Penobscot Indian Molly Ayer is close to “aging out” out of the foster care system. A community service position helping an elderly woman clean out her home is the only thing keeping Molly out of juvie and worse…
As she helps Vivian sort through her possessions and memories, Molly learns that she and Vivian aren’t as different as they seem to be. A young Irish immigrant orphaned in New York City, Vivian was put on a train to the Midwest with hundreds of other children whose destinies would be determined by luck and chance.
Molly discovers that she has the power to help Vivian find answers to mysteries that have haunted her for her entire life – answers that will ultimately free them both.
Christina Baker Kline is a novelist, nonfiction writer and editor. In addition to the #1 New York Times bestselling Orphan Train, her novels include Bird in Hand, The Way Life Should Be, Desire Lines and Sweet Water. She served as Writer-in-Residence at Fordham University from 2007 to 2011 and was an on-staff editor and writing coach at the social networking site SheWrites.com.
Kline is coeditor, with Anne Burt, of a collection of personal essays called About Face: Women Write About What They See When They Look in the Mirror. She also commissioned and edited two widely praised collections of original essays on the first year of parenthood and raising young children, Child of Mine and Room to Grow. She is co-author, with her mother, Christina Looper Baker, of a book on feminist mothers and daughters, The Conversation Begins. Her essays, articles, and reviews have appeared in San Francisco Chronicle, the Literarian, Coastal Living, More, Psychology Today, and others. Kline is currently at work on a literature anthology for Facing History & Ourselves and a novel based on the iconic painting Christina’s World by Andrew Wyeth.
Kline was born in Cambridge, England, and raised there as well as in the American South and Maine. She is a graduate of Yale, Cambridge, and the University of Virginia, where she was a Henry Hoyns Fellow in Fiction Writing. In addition to Fordham, she has taught fiction and nonfiction writing, poetry, English literature, literary theory, and women’s studies at Yale, New York University, and Drew University. She is a recent recipient of a Geraldine R. Dodge Foundation Fellowship, a Writer-in-Residence Fellowship at the Virginia Center for the Creative Arts, and a Fordham Faculty Research Grant. She donates her time and editing skills to a number of organizations in New Jersey and Maine, including Volunteer Lawyers for Justice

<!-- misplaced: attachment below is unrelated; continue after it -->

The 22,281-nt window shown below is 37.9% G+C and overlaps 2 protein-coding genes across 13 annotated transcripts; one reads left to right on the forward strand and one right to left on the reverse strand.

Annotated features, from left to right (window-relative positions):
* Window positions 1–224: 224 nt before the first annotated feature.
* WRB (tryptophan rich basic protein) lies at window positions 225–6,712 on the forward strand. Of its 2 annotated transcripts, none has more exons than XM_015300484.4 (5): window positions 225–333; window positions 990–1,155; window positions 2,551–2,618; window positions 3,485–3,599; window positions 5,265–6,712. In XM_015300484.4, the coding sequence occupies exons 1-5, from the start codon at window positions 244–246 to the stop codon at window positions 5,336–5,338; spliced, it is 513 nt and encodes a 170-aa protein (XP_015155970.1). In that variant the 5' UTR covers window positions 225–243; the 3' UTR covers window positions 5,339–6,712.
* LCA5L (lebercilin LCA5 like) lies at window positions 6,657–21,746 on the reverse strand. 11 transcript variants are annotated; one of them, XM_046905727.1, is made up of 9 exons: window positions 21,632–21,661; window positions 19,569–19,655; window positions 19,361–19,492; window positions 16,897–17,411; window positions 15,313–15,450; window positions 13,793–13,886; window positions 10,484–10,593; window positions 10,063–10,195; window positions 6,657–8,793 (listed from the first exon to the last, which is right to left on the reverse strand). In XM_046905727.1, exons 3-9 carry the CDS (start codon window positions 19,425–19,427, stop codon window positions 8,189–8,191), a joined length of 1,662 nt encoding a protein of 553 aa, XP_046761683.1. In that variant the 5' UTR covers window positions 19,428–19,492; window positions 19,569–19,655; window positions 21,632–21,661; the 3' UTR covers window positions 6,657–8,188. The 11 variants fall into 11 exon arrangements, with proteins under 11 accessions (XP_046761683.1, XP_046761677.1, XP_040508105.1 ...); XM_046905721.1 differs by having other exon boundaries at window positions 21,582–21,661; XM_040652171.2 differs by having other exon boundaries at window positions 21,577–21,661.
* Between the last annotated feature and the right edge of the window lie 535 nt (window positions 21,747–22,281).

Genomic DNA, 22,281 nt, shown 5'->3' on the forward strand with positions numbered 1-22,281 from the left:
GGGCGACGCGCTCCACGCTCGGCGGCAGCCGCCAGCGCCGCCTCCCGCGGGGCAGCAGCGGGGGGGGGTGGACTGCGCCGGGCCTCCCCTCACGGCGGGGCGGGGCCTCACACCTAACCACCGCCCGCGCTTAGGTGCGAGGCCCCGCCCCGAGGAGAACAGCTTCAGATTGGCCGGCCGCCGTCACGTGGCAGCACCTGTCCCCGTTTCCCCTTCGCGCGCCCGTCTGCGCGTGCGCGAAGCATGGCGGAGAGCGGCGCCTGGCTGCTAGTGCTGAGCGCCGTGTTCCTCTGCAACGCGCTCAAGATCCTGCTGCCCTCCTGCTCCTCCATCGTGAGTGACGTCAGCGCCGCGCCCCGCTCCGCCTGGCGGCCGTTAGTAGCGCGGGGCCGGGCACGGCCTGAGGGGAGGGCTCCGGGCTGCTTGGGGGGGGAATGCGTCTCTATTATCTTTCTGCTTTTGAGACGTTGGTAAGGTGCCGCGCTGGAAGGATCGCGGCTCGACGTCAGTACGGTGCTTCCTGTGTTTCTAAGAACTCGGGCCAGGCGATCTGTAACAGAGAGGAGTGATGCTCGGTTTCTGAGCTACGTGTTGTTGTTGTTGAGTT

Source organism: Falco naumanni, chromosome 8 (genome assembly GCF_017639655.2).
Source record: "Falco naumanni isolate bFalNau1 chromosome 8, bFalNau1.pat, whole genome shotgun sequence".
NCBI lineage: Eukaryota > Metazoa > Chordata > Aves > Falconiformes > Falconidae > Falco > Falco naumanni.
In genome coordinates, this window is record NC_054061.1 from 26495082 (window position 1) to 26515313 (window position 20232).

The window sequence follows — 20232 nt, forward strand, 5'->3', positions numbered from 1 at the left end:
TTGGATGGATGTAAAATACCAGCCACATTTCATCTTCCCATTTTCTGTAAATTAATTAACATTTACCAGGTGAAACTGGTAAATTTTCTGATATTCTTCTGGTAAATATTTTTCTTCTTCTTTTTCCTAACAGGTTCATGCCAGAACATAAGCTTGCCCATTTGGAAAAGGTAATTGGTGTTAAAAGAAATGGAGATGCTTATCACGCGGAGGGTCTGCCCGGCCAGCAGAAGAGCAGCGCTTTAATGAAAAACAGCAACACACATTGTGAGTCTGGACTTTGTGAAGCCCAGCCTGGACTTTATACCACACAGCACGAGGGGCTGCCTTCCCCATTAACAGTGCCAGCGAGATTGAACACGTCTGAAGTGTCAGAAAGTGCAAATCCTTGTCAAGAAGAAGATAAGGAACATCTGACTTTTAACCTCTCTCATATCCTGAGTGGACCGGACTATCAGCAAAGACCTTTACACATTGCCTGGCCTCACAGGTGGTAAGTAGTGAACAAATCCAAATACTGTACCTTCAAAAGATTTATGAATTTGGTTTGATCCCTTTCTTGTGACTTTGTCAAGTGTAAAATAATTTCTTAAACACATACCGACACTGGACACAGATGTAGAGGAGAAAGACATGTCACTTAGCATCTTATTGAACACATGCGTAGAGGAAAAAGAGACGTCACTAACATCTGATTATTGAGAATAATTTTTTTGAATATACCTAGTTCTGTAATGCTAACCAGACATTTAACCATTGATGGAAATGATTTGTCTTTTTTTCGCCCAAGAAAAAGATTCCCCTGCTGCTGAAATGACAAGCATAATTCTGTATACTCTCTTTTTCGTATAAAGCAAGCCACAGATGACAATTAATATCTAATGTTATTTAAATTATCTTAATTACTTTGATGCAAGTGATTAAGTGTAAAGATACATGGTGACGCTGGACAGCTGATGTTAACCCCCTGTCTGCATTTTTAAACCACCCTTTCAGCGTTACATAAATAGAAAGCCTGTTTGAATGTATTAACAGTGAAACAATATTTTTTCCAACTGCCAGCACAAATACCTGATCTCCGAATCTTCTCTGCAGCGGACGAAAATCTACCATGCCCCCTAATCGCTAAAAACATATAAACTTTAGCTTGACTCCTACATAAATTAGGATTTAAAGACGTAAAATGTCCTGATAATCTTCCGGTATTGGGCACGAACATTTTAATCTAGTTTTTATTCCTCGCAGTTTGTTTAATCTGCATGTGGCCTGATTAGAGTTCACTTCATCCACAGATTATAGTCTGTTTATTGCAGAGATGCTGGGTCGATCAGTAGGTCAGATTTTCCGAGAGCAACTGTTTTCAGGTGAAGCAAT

Kline has worked as a caterer, cook, and personal chef on the Maine coast, Martha’s Vineyard, and in Charlottesville, Virginia. She lives in an old house in Montclair, New Jersey, with her husband, David Kline, and three boys, Hayden, Will, and Eli. She spends summers with extended family in an even older house on Mount Desert Island in Maine.
I chose the audiobook version of Orphan Train because I had read so many favorable reviews from a number of bloggers I follow. It was certainly a great choice for my morning walks. It kept me engaged, and the miles flew by. A wonderful account of a little known, but important part of early 20th century American history, Orphan Train touched my heart as it entertained and educated.
Molly is a foster child about to age out of the system. She has been in so many homes and endured so many things, that she keeps others at arm’s length. It is painful to lose people and places so quickly. After stealing a beat up copy of Jane Eyre from the local library, she comes to work for Vivian, a 90-something woman with a past full of loss. What begins as a way to fulfill community service, connects Molly to something outside herself and Vivian with a future that transcends her past.
Christina Baker Kline has a true gift. Her writing style flows. Orphan Train is full of story telling magic that suits an audiobook well. (The reader did a great job with timing and the characters’ voices.) Kline also does a great job of connecting two very dissimilar characters — a 17 year old foster kid with just a few personal items to call her own and a 90 year old woman who lives in a mansion with an attic stuffed with memories and keepsakes. Molly is a likable character, but it is Vivian that gives life to this novel. Her journey from the slums of New York in 1929 to the small towns of Minnesota to her mansion by the sea is incredible. Full of loss, love and abuse, Orphan Train had me laughing, crying and hoping for a better future for Molly and Vivian.
Orphan Train is not a Christian novel. It contains some adult situations and a fair amount of profanity, mostly from Molly. But it is such a powerful story, that I can highly recommend it with the stated qualifications. It is also a perfect choice for a book club.
Highly Recommended (with the qualifier of profanity).
(I purchased this audiobook from Audible. All opinions expressed are mine alone.)
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